It’s Kind of a Funny Story

MPAA Rating: PG-13

Entertainment: +2

Content: +2

Keir Gilchrist, Zach Galifianakis, Emma Roberts, Zoe Kravitz. Written and directed by Ryan Fleck and Anna Boden.

FILMSYNOPSIS: It’s Sunday in Brooklyn and Craig Gilner (played by Keir Gilchrist of United States of Tara) is bicycling up to the entrance of a mental health clinic; this bright 16 year-old is stressed out from the demands of being a teenager.  Before his parents (Lauren Graham of Parenthood) and Jim Gaffigan (of Away We Go) and younger sister are even awake, Craig checks himself into Argenon Hospital and is admitted by a psychiatrist.  But the youth ward is temporarily closed – so he finds himself stuck in the adult ward.  One of the patients, Bobby (Zach Galifianakis of The Hangover), soon becomes both Craig’s mentor and protégé.  Craig is also quickly drawn to another 16-year-old displaced to the adult ward, the sensitive Noelle (Emma Roberts of the upcoming Scream 4), who just might make him forget his longtime unrequited crush Nia (Zoe Kravitz of the upcoming Mad Max).  With a minimum five days’ stay imposed on him by the adult ward’s staff psychiatrist Dr. Eden Minerva (Academy Award nominee Viola Davis), Craig is sustained by friendships on both the inside and the outside as he learns more about life, love, and the pressures of growing up.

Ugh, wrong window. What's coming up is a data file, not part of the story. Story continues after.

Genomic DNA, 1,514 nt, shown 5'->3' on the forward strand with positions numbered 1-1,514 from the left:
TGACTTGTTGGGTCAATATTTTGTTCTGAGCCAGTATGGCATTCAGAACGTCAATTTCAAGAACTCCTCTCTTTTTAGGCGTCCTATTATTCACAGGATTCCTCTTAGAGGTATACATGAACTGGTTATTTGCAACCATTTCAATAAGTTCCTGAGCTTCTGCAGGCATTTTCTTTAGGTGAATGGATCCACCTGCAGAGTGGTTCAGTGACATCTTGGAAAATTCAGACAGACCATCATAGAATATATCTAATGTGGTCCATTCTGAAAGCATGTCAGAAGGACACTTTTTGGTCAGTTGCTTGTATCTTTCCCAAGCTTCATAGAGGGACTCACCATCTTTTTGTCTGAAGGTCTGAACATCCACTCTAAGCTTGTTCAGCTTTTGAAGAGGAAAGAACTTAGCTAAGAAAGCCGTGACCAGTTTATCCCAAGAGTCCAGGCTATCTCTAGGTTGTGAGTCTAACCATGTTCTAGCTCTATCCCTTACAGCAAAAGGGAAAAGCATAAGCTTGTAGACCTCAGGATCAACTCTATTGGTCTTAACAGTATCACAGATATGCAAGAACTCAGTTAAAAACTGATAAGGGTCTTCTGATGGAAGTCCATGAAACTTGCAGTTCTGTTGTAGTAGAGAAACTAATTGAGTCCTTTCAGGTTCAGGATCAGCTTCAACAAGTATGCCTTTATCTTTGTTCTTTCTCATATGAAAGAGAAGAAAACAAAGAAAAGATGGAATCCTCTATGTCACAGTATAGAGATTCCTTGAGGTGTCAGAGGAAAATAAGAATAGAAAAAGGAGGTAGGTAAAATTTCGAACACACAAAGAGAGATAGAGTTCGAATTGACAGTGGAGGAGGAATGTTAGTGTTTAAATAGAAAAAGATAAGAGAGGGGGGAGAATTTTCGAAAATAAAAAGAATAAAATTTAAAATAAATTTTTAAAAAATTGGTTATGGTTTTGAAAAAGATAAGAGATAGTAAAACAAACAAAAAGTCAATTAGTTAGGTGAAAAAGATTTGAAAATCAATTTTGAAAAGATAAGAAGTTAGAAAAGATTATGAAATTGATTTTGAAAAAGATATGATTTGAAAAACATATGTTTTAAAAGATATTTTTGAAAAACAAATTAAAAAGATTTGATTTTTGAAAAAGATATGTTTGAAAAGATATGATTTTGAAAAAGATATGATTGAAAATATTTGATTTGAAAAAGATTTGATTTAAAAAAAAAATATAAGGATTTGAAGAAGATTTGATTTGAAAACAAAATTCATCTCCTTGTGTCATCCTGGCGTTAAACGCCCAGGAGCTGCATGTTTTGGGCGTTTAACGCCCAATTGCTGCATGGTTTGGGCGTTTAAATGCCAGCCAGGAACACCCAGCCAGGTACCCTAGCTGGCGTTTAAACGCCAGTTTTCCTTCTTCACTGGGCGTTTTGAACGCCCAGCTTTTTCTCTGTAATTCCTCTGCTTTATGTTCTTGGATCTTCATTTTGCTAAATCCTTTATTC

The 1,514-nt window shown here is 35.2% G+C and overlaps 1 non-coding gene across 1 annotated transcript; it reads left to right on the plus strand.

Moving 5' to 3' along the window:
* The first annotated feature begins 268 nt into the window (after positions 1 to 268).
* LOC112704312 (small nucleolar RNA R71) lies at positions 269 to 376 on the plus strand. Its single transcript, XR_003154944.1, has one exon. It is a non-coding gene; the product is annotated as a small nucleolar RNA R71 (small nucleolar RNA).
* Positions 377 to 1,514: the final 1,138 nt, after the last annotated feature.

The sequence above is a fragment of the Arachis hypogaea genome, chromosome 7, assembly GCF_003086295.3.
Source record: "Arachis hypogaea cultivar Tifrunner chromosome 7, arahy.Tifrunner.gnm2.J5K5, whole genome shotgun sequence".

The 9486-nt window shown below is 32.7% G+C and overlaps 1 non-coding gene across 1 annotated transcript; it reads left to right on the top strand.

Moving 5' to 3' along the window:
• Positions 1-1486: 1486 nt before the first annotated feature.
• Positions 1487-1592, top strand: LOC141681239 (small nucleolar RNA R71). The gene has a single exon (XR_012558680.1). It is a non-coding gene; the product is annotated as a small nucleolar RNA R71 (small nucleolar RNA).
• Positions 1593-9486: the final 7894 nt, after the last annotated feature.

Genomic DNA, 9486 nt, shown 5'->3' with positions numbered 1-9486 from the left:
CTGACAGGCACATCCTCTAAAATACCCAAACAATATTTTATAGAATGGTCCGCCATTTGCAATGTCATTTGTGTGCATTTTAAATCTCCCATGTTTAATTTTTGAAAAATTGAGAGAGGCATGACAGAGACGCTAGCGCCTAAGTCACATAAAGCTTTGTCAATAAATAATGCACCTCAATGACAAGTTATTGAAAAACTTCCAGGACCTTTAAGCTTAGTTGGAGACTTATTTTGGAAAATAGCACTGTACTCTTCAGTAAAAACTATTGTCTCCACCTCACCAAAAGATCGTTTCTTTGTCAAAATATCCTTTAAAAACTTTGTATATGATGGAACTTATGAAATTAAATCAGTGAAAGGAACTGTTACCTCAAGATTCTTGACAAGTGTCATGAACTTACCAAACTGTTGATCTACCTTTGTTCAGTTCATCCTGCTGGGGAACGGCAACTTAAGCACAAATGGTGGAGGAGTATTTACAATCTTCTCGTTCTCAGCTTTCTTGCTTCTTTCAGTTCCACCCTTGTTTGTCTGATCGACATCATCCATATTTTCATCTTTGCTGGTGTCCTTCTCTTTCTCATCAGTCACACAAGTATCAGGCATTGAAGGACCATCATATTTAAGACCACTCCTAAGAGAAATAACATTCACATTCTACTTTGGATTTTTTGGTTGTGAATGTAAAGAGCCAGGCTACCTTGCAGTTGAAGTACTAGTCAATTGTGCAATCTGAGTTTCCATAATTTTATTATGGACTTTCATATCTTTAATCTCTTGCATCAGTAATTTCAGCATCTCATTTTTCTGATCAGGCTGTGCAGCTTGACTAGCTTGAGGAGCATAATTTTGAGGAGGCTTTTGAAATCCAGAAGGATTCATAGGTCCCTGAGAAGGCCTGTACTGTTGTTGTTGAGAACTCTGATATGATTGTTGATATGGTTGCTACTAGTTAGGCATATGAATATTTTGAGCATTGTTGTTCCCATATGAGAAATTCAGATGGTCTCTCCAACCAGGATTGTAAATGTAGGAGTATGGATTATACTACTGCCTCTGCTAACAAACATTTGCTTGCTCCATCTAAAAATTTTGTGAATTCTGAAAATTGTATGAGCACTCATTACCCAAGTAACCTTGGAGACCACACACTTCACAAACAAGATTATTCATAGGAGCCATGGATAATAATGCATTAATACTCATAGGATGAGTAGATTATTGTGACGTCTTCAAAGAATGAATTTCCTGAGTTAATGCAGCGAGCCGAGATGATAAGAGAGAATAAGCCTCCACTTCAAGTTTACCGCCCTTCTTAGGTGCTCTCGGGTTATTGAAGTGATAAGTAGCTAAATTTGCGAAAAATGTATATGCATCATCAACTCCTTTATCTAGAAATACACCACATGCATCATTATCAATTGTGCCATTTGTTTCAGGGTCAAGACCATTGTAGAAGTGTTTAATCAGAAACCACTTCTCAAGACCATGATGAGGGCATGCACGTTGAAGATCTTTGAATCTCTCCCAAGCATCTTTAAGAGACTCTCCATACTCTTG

PREVIEW REVIEW: I liked this film. It’s witty, well-acted, and has substance. It’s a perfect film for teens, yet it’s not. The bottom line message in the film comes from a Bob Dylan lyric – “He who is not busy being born is busy dying.” The film makes it clear that everybody has problems, which we sometimes forget because ours seem so looming. Not a bad message. Plus, the lead begins to appreciate what he has, he reaches out to help others, giving his own life meaning, and he gets the girl by film’s end. All that is good, but one small thing bothered me with this lightweight take on child psychology.

At one point in the story, our young hero says he feels like he’s been born again. But he’s quick to make his co-star and us viewers understand that his meaning is not “Born Again” as in a spiritual awakening where Christ has become his savior. The reference is somewhat condescending as if to say Jesus is not the way. That’s what a great many proclaim in movies, but these filmmakers never seem to take into consideration that their pronouncement may be wrong. It just never occurs to them that Jesus may indeed be the way. So, not only do they reject Him, they do their best to see that others do as well. How’d you like to have that on your head for the rest of eternity?

If something is bothering the soul, as in the case of depressed people wanting life to end, doesn’t it seem natural that one should explore the spiritual side of our nature? Here, the film merely looks at the issue from a secular, worldly, human approach.